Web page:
- Refusing to trust the person you’re communicating with, even a tiny bit, to the point where you cannot feel safe when talking to them
- Being so afraid of criticism that you immediately lash out if faced with positively provided feedback
- Creating unfair expectations that you fear will not be met
- Catastrophizing about potential outcomes
- Deciding against saying exactly what you mean and hinting at your true intentions instead because you’re too afraid of being honest and direct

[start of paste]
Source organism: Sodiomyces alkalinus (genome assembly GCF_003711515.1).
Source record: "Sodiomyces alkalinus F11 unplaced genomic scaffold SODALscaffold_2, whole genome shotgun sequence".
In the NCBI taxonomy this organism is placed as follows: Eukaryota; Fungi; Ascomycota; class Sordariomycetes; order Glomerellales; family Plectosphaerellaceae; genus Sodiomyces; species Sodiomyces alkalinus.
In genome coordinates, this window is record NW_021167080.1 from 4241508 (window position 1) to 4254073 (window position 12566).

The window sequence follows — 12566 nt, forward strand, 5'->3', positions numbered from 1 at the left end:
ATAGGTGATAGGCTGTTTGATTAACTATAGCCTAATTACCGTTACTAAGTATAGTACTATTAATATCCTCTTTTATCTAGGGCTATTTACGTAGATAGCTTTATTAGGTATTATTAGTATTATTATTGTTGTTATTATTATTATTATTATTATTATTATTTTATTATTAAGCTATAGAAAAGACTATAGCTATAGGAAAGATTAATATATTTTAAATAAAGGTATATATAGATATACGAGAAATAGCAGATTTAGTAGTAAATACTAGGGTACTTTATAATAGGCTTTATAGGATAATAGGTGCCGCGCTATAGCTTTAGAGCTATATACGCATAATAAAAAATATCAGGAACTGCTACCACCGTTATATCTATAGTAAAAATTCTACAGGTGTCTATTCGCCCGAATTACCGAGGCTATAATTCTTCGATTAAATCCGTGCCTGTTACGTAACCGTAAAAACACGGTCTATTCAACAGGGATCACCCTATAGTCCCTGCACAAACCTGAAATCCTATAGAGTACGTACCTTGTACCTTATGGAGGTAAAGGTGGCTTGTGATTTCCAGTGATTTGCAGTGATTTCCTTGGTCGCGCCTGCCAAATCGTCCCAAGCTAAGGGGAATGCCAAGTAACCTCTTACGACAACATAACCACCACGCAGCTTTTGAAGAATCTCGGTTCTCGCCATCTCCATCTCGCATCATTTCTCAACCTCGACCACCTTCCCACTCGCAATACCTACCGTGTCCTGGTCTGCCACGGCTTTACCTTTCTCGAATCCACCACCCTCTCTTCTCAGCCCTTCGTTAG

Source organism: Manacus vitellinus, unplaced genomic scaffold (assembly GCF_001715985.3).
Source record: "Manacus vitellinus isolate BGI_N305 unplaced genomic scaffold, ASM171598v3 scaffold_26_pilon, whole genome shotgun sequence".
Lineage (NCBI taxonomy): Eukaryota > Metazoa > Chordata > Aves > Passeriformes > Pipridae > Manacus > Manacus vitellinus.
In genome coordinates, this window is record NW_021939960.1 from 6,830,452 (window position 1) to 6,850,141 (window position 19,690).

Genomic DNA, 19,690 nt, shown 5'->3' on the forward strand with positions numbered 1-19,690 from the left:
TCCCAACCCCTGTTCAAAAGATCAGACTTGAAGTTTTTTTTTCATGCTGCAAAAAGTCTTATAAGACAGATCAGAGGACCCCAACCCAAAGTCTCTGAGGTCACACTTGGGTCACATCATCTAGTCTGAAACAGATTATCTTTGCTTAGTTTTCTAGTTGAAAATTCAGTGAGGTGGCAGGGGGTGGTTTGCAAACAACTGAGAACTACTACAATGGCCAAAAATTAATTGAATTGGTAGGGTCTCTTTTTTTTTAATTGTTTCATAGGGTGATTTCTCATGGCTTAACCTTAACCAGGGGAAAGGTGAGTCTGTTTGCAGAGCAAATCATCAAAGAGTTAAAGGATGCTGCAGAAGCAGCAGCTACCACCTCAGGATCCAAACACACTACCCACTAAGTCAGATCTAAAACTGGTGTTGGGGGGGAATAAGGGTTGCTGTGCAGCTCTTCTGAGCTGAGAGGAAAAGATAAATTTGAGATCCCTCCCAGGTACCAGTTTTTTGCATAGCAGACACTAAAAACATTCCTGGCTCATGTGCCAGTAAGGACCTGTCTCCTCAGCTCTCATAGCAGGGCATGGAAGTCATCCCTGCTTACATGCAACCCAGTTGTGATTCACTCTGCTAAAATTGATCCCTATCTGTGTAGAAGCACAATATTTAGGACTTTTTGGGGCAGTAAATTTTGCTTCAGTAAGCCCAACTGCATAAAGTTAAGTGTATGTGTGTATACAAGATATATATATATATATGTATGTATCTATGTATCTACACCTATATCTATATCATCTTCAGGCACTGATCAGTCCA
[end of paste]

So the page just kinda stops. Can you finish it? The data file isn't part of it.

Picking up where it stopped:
- Using unresolved conflict as a shield against the potential to solve the current issue
5. Being Self-Focused
It’s human nature to focus on yourself, but that’s a surefire way to kill any communication that could occur. When someone is communicating with you, it’s either going to be an equal discussion or it’s going to be an exchange where you take turns listening to each other. Personal bias will never be positive for a discussion!
Whichever applies, the bottom line is that it’s never okay to make it about you when it’s not your turn. Even if you try not to let it show, focusing on yourself while someone is talking to you will quickly make the speaker feel like they aren’t being heard. Here are some forms of self-focus to avoid during such a discussion:
· Thinking Of What To Say Next